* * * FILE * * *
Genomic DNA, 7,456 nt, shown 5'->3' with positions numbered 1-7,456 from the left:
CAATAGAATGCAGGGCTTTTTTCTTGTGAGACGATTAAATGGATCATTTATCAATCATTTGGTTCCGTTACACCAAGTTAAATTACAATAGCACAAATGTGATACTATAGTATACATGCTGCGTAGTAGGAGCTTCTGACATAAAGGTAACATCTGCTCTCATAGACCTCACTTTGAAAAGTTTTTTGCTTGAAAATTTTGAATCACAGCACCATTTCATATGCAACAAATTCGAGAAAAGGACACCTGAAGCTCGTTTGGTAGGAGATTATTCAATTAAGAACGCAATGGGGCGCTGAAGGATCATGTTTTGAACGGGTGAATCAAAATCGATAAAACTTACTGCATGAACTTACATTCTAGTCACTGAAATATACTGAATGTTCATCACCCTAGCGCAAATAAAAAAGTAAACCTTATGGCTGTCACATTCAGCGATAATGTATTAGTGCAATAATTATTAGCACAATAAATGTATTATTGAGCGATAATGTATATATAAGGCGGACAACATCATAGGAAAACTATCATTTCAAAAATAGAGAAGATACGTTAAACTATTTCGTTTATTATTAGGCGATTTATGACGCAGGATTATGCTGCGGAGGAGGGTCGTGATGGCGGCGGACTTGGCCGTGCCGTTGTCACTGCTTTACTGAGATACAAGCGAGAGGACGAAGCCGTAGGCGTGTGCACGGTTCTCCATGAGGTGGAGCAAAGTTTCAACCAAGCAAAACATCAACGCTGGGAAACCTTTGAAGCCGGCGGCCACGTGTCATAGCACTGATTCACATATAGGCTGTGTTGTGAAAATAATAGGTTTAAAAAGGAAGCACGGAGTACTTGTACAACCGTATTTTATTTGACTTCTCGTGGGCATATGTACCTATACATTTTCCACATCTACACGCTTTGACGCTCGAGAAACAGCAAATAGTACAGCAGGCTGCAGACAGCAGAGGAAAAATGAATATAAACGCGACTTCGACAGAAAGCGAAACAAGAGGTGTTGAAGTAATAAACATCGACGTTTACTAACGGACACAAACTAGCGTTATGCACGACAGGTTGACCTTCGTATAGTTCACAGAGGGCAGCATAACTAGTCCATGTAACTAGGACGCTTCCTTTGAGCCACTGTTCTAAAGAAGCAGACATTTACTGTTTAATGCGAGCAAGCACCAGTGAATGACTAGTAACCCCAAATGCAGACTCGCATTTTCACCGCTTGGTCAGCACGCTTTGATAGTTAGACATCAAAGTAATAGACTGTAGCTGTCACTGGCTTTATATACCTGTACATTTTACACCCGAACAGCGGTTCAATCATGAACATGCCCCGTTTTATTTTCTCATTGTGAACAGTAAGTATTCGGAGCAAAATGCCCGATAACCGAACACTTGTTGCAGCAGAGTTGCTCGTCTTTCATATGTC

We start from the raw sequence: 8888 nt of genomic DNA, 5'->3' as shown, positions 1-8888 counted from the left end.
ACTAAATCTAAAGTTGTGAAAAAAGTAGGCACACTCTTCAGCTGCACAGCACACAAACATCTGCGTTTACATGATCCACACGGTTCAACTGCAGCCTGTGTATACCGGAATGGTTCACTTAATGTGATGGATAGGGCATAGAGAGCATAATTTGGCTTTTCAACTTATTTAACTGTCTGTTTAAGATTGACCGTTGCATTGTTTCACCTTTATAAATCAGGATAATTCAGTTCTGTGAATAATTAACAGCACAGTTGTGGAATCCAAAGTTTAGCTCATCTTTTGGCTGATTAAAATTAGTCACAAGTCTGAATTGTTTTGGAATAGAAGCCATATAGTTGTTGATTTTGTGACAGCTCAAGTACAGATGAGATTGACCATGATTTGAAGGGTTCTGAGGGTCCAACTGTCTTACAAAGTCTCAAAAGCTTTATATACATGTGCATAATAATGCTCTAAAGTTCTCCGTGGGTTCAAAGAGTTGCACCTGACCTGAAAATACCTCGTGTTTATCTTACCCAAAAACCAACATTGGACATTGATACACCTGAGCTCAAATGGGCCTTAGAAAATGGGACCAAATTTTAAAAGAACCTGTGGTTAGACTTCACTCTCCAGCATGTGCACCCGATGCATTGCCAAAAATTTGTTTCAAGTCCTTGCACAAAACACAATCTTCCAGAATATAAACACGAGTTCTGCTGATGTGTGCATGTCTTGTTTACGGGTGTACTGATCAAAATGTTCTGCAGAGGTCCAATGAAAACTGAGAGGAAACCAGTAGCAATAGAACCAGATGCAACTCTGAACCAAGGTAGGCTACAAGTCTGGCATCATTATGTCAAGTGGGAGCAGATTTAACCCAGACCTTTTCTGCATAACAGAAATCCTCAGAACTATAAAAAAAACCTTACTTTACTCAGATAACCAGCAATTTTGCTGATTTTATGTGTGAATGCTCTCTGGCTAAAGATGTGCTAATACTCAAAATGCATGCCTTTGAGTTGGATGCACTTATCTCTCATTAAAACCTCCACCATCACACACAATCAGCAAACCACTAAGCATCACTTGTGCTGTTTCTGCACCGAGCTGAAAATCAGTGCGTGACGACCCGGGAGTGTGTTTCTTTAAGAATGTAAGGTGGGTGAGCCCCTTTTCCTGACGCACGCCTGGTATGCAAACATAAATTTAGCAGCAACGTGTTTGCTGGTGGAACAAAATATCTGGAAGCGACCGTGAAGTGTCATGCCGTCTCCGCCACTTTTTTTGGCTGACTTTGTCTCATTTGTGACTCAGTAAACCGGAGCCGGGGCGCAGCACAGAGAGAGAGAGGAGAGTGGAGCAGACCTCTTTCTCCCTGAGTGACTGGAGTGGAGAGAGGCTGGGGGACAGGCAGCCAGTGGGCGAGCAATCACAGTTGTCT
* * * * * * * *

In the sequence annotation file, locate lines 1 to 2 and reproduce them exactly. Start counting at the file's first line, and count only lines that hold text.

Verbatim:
Genomic DNA, 7,456 nt, shown 5'->3' with positions numbered 1-7,456 from the left:
CAATAGAATGCAGGGCTTTTTTCTTGTGAGACGATTAAATGGATCATTTATCAATCATTTGGTTCCGTTACACCAAGTTAAATTACAATAGCACAAATGTGATACTATAGTATACATGCTGCGTAGTAGGAGCTTCTGACATAAAGGTAACATCTGCTCTCATAGACCTCACTTTGAAAAGTTTTTTGCTTGAAAATTTTGAATCACAGCACCATTTCATATGCAACAAATTCGAGAAAAGGACACCTGAAGCTCGTTTGGTAGGAGATTATTCAATTAAGAACGCAATGGGGCGCTGAAGGATCATGTTTTGAACGGGTGAATCAAAATCGATAAAACTTACTGCATGAACTTACATTCTAGTCACTGAAATATACTGAATGTTCATCACCCTAGCGCAAATAAAAAAGTAAACCTTATGGCTGTCACATTCAGCGATAATGTATTAGTGCAATAATTATTAGCACAATAAATGTATTATTGAGCGATAATGTATATATAAGGCGGACAACATCATAGGAAAACTATCATTTCAAAAATAGAGAAGATACGTTAAACTATTTCGTTTATTATTAGGCGATTTATGACGCAGGATTATGCTGCGGAGGAGGGTCGTGATGGCGGCGGACTTGGCCGTGCCGTTGTCACTGCTTTACTGAGATACAAGCGAGAGGACGAAGCCGTAGGCGTGTGCACGGTTCTCCATGAGGTGGAGCAAAGTTTCAACCAAGCAAAACATCAACGCTGGGAAACCTTTGAAGCCGGCGGCCACGTGTCATAGCACTGATTCACATATAGGCTGTGTTGTGAAAATAATAGGTTTAAAAAGGAAGCACGGAGTACTTGTACAACCGTATTTTATTTGACTTCTCGTGGGCATATGTACCTATACATTTTCCACATCTACACGCTTTGACGCTCGAGAAACAGCAAATAGTACAGCAGGCTGCAGACAGCAGAGGAAAAATGAATATAAACGCGACTTCGACAGAAAGCGAAACAAGAGGTGTTGAAGTAATAAACATCGACGTTTACTAACGGACACAAACTAGCGTTATGCACGACAGGTTGACCTTCGTATAGTTCACAGAGGGCAGCATAACTAGTCCATGTAACTAGGACGCTTCCTTTGAGCCACTGTTCTAAAGAAGCAGACATTTACTGTTTAATGCGAGCAAGCACCAGTGAATGACTAGTAACCCCAAATGCAGACTCGCATTTTCACCGCTTGGTCAGCACGCTTTGATAGTTAGACATCAAAGTAATAGACTGTAGCTGTCACTGGCTTTATATACCTGTACATTTTACACCCGAACAGCGGTTCAATCATGAACATGCCCCGTTTTATTTTCTCATTGTGAACAGTAAGTATTCGGAGCAAAATGCCCGATAACCGAACACTTGTTGCAGCAGAGTTGCTCGTCTTTCATATGTC